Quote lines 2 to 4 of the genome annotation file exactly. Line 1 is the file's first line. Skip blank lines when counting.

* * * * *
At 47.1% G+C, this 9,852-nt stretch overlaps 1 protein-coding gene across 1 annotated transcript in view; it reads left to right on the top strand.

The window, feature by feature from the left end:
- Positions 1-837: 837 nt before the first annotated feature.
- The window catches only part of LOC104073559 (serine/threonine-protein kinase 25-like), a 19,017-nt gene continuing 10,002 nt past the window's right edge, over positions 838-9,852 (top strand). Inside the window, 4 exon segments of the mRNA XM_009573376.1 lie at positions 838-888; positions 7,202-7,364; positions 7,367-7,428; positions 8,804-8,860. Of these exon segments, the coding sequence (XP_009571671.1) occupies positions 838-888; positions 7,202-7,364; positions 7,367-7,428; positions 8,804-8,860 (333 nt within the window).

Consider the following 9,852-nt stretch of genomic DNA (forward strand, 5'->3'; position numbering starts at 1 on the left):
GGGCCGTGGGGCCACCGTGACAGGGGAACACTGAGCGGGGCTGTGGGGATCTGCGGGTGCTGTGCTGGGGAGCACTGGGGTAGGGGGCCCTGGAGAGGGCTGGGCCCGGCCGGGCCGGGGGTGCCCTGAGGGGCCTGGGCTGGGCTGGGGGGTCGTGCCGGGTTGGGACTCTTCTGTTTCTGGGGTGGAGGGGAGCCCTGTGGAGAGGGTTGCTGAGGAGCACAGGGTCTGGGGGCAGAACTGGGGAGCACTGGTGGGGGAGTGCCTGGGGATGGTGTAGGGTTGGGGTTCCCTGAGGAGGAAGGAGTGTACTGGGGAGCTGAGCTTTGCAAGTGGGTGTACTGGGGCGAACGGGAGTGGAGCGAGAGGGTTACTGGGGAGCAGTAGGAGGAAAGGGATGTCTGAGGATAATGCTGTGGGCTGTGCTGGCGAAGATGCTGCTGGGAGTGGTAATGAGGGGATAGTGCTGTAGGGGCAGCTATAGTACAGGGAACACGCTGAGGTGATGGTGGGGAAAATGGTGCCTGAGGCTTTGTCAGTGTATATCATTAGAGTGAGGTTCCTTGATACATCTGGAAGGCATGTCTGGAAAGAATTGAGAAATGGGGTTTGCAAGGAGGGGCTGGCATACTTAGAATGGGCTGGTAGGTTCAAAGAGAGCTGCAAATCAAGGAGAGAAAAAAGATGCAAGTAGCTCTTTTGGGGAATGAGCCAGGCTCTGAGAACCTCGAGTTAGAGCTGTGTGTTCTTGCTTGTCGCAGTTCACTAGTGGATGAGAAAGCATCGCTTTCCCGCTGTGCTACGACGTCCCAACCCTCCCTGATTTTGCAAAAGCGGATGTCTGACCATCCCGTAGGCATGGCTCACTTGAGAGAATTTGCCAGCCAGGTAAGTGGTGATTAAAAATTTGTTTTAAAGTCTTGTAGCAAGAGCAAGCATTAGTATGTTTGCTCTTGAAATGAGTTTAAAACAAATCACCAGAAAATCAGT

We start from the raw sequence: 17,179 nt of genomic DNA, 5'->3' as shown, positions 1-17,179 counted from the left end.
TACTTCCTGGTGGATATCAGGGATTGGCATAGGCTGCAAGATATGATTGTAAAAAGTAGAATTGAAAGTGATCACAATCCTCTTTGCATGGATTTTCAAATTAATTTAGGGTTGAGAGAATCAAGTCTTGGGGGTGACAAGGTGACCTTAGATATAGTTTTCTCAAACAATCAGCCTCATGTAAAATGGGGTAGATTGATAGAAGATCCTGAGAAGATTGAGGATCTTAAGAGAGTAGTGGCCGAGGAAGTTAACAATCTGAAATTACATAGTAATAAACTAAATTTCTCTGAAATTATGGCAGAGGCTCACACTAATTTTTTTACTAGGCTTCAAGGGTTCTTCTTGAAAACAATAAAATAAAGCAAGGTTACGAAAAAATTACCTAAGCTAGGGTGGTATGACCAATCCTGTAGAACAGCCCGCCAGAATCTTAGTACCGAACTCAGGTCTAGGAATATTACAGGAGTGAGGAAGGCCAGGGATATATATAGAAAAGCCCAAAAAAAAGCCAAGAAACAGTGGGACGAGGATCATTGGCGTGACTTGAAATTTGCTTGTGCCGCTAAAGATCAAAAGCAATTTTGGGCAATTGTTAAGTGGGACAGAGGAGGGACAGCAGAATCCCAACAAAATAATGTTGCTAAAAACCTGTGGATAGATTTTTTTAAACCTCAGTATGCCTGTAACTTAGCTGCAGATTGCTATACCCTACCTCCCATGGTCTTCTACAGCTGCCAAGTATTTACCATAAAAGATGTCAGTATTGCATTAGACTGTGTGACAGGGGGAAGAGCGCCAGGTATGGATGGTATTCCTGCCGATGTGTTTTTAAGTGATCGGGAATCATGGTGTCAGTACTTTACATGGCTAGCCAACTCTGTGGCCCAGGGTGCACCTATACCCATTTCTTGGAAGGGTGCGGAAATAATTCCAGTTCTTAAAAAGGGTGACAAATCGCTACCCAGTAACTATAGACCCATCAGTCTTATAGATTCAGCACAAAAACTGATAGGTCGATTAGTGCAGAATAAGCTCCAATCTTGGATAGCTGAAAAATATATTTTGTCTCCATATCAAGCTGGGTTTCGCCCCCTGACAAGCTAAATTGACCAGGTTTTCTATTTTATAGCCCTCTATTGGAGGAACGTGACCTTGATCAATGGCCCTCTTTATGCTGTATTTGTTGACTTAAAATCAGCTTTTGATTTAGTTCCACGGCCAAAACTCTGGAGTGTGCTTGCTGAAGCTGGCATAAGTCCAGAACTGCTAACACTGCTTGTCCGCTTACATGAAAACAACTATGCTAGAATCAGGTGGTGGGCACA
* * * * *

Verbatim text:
The window, feature by feature from the left end:
- Positions 1-837: 837 nt before the first annotated feature.
- The window catches only part of LOC104073559 (serine/threonine-protein kinase 25-like), a 19,017-nt gene continuing 10,002 nt past the window's right edge, over positions 838-9,852 (top strand). Inside the window, 4 exon segments of the mRNA XM_009573376.1 lie at positions 838-888; positions 7,202-7,364; positions 7,367-7,428; positions 8,804-8,860. Of these exon segments, the coding sequence (XP_009571671.1) occupies positions 838-888; positions 7,202-7,364; positions 7,367-7,428; positions 8,804-8,860 (333 nt within the window).